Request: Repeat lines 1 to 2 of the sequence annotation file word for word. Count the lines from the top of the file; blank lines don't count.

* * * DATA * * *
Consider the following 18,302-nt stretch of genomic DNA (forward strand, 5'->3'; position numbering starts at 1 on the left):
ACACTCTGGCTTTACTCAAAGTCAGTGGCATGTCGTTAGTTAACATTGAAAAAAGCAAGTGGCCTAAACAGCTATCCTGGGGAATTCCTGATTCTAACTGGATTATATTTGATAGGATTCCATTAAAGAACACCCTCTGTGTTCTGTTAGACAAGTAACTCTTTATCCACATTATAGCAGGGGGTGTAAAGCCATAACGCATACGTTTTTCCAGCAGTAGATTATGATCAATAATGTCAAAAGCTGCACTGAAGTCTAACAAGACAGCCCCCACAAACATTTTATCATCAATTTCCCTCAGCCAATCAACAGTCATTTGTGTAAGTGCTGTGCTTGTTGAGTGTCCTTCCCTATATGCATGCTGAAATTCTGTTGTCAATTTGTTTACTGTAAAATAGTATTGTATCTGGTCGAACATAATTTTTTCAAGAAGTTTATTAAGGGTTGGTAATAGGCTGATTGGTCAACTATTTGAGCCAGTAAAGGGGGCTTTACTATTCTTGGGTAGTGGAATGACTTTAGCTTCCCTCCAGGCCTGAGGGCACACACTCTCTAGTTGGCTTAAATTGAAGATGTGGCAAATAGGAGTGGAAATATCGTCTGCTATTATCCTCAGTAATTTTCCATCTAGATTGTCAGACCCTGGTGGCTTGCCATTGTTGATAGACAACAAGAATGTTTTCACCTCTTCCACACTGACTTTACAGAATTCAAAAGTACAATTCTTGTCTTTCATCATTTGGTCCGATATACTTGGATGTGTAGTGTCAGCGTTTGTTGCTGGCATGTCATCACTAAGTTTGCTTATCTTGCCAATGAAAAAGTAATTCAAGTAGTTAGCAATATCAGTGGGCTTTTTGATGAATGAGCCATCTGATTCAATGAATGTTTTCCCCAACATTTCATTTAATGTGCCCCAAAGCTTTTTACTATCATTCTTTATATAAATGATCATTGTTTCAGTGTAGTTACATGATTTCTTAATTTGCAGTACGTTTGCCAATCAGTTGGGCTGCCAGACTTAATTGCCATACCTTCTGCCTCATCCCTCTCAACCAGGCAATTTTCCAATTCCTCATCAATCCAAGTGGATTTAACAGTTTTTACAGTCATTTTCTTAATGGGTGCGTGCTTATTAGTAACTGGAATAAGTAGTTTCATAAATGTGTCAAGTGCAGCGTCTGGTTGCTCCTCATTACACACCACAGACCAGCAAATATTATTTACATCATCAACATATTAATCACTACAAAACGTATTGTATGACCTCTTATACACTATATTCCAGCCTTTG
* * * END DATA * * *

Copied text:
Consider the following 18,302-nt stretch of genomic DNA (forward strand, 5'->3'; position numbering starts at 1 on the left):
ACACTCTGGCTTTACTCAAAGTCAGTGGCATGTCGTTAGTTAACATTGAAAAAAGCAAGTGGCCTAAACAGCTATCCTGGGGAATTCCTGATTCTAACTGGATTATATTTGATAGGATTCCATTAAAGAACACCCTCTGTGTTCTGTTAGACAAGTAACTCTTTATCCACATTATAGCAGGGGGTGTAAAGCCATAACGCATACGTTTTTCCAGCAGTAGATTATGATCAATAATGTCAAAAGCTGCACTGAAGTCTAACAAGACAGCCCCCACAAACATTTTATCATCAATTTCCCTCAGCCAATCAACAGTCATTTGTGTAAGTGCTGTGCTTGTTGAGTGTCCTTCCCTATATGCATGCTGAAATTCTGTTGTCAATTTGTTTACTGTAAAATAGTATTGTATCTGGTCGAACATAATTTTTTCAAGAAGTTTATTAAGGGTTGGTAATAGGCTGATTGGTCAACTATTTGAGCCAGTAAAGGGGGCTTTACTATTCTTGGGTAGTGGAATGACTTTAGCTTCCCTCCAGGCCTGAGGGCACACACTCTCTAGTTGGCTTAAATTGAAGATGTGGCAAATAGGAGTGGAAATATCGTCTGCTATTATCCTCAGTAATTTTCCATCTAGATTGTCAGACCCTGGTGGCTTGCCATTGTTGATAGACAACAAGAATGTTTTCACCTCTTCCACACTGACTTTACAGAATTCAAAAGTACAATTCTTGTCTTTCATCATTTGGTCCGATATACTTGGATGTGTAGTGTCAGCGTTTGTTGCTGGCATGTCATCACTAAGTTTGCTTATCTTGCCAATGAAAAAGTAATTCAAGTAGTTAGCAATATCAGTGGGCTTTTTGATGAATGAGCCATCTGATTCAATGAATGTTTTCCCCAACATTTCATTTAATGTGCCCCAAAGCTTTTTACTATCATTCTTTATATAAATGATCATTGTTTCAGTGTAGTTACATGATTTCTTAATTTGCAGTACGTTTGCCAATCAGTTGGGCTGCCAGACTTAATTGCCATACCTTCTGCCTCATCCCTCTCAACCAGGCAATTTTCCAATTCCTCATCAATCCAAGTGGATTTAACAGTTTTTACAGTCATTTTCTTAATGGGTGCGTGCTTATTAGTAACTGGAATAAGTAGTTTCATAAATGTGTCAAGTGCAGCGTCTGGTTGCTCCTCATTACACACCACAGACCAGCAAATATTATTTACATCATCAACATATTAATCACTACAAAACGTATTGTATGACCTCTTATACACTATATTCCAGCCTTTG